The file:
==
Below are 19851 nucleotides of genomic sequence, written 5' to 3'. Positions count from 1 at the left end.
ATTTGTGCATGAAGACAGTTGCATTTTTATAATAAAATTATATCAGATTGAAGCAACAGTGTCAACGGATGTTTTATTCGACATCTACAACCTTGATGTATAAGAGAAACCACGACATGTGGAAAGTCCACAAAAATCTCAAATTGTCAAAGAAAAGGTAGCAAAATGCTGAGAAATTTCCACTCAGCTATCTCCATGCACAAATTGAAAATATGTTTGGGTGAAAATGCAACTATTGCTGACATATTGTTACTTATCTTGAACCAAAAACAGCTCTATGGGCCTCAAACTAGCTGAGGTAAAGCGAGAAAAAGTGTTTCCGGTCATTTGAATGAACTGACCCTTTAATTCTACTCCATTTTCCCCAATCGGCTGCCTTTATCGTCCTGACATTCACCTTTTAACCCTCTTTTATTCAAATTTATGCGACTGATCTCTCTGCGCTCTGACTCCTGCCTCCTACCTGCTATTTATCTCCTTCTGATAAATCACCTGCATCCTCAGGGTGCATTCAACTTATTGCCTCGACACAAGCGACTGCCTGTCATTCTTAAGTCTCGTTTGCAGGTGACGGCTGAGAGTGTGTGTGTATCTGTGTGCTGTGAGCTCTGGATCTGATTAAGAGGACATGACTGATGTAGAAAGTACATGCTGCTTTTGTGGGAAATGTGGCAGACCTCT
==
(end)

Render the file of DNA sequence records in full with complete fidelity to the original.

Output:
Below are 19851 nucleotides of genomic sequence, written 5' to 3'. Positions count from 1 at the left end.
ATTTGTGCATGAAGACAGTTGCATTTTTATAATAAAATTATATCAGATTGAAGCAACAGTGTCAACGGATGTTTTATTCGACATCTACAACCTTGATGTATAAGAGAAACCACGACATGTGGAAAGTCCACAAAAATCTCAAATTGTCAAAGAAAAGGTAGCAAAATGCTGAGAAATTTCCACTCAGCTATCTCCATGCACAAATTGAAAATATGTTTGGGTGAAAATGCAACTATTGCTGACATATTGTTACTTATCTTGAACCAAAAACAGCTCTATGGGCCTCAAACTAGCTGAGGTAAAGCGAGAAAAAGTGTTTCCGGTCATTTGAATGAACTGACCCTTTAATTCTACTCCATTTTCCCCAATCGGCTGCCTTTATCGTCCTGACATTCACCTTTTAACCCTCTTTTATTCAAATTTATGCGACTGATCTCTCTGCGCTCTGACTCCTGCCTCCTACCTGCTATTTATCTCCTTCTGATAAATCACCTGCATCCTCAGGGTGCATTCAACTTATTGCCTCGACACAAGCGACTGCCTGTCATTCTTAAGTCTCGTTTGCAGGTGACGGCTGAGAGTGTGTGTGTATCTGTGTGCTGTGAGCTCTGGATCTGATTAAGAGGACATGACTGATGTAGAAAGTACATGCTGCTTTTGTGGGAAATGTGGCAGACCTCT